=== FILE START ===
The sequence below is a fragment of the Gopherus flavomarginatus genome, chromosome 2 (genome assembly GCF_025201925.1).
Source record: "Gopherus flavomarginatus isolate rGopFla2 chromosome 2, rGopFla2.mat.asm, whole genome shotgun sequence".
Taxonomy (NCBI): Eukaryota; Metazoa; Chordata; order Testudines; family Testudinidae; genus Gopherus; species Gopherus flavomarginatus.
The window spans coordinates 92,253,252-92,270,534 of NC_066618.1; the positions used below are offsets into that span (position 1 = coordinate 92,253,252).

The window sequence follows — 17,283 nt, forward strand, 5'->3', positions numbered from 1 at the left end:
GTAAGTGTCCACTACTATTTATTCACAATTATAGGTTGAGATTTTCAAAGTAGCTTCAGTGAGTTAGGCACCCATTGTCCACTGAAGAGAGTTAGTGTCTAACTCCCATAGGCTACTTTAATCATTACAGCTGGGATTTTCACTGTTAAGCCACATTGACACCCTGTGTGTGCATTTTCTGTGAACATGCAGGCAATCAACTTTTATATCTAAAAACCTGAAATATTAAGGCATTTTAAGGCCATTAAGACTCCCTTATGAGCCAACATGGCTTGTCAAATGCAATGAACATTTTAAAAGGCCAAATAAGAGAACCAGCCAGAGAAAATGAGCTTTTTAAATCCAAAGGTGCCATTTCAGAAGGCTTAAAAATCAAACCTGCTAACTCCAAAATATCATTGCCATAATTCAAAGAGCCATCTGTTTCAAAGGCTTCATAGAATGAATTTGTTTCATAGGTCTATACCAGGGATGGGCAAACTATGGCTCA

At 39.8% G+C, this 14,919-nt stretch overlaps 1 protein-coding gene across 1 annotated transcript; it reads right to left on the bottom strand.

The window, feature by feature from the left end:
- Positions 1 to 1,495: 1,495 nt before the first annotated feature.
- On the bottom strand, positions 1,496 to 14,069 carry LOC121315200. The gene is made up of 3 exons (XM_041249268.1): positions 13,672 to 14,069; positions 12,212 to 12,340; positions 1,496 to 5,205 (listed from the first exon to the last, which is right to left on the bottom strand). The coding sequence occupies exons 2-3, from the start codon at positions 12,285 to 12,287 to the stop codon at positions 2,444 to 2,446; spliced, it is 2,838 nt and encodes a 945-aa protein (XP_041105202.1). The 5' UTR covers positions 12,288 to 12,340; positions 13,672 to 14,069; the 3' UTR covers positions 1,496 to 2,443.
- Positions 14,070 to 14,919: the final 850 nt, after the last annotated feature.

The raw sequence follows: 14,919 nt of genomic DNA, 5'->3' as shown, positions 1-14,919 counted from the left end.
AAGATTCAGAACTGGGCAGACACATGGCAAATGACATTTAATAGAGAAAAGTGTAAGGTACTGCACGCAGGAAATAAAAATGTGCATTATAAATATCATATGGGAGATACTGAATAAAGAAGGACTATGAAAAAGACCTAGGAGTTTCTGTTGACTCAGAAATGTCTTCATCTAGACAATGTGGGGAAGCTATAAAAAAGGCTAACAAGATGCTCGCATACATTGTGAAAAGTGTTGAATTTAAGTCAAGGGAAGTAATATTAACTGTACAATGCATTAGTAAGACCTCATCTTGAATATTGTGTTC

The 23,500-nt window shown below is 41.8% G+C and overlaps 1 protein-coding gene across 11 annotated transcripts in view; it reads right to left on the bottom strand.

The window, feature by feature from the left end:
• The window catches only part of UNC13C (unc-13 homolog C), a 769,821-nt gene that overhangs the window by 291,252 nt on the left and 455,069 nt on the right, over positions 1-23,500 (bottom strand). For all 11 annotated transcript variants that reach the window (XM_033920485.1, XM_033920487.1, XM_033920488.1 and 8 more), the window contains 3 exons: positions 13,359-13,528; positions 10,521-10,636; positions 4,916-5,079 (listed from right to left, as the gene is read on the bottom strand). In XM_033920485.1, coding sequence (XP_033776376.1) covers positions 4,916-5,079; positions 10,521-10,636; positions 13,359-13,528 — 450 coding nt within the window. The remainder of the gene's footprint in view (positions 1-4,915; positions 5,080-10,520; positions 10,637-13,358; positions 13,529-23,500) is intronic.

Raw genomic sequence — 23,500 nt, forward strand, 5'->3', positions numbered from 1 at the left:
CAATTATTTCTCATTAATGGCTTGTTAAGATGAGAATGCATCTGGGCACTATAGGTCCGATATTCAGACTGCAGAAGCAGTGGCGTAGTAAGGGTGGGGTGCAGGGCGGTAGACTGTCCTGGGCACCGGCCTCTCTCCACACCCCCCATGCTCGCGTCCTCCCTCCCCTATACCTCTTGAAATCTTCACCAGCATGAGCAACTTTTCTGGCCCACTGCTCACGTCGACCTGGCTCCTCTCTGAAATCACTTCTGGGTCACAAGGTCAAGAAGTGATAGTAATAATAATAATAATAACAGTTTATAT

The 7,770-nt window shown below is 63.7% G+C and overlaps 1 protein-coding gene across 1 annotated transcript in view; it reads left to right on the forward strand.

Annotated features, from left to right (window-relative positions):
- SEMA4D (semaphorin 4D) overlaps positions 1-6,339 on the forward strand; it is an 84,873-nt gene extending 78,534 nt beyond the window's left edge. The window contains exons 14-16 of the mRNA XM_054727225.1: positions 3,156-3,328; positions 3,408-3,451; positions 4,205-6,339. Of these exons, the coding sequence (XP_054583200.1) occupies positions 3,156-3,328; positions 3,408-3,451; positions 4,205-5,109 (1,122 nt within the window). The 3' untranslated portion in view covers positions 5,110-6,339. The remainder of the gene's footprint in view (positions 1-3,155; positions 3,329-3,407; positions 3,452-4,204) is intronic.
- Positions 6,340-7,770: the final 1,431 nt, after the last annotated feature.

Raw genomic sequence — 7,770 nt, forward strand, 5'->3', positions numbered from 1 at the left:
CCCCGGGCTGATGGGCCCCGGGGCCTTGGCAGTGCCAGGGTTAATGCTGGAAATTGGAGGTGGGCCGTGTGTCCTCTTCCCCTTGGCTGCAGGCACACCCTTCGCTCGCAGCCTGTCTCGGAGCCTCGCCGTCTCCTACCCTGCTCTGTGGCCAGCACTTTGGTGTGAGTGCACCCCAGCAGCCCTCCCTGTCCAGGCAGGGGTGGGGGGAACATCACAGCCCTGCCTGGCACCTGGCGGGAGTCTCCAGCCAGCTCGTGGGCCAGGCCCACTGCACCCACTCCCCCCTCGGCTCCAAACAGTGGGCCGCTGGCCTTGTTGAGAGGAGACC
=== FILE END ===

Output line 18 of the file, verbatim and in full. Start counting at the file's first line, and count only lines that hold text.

CAATTATTTCTCATTAATGGCTTGTTAAGATGAGAATGCATCTGGGCACTATAGGTCCGATATTCAGACTGCAGAAGCAGTGGCGTAGTAAGGGTGGGGTGCAGGGCGGTAGACTGTCCTGGGCACCGGCCTCTCTCCACACCCCCCATGCTCGCGTCCTCCCTCCCCTATACCTCTTGAAATCTTCACCAGCATGAGCAACTTTTCTGGCCCACTGCTCACGTCGACCTGGCTCCTCTCTGAAATCACTTCTGGGTCACAAGGTCAAGAAGTGATAGTAATAATAATAATAATAACAGTTTATAT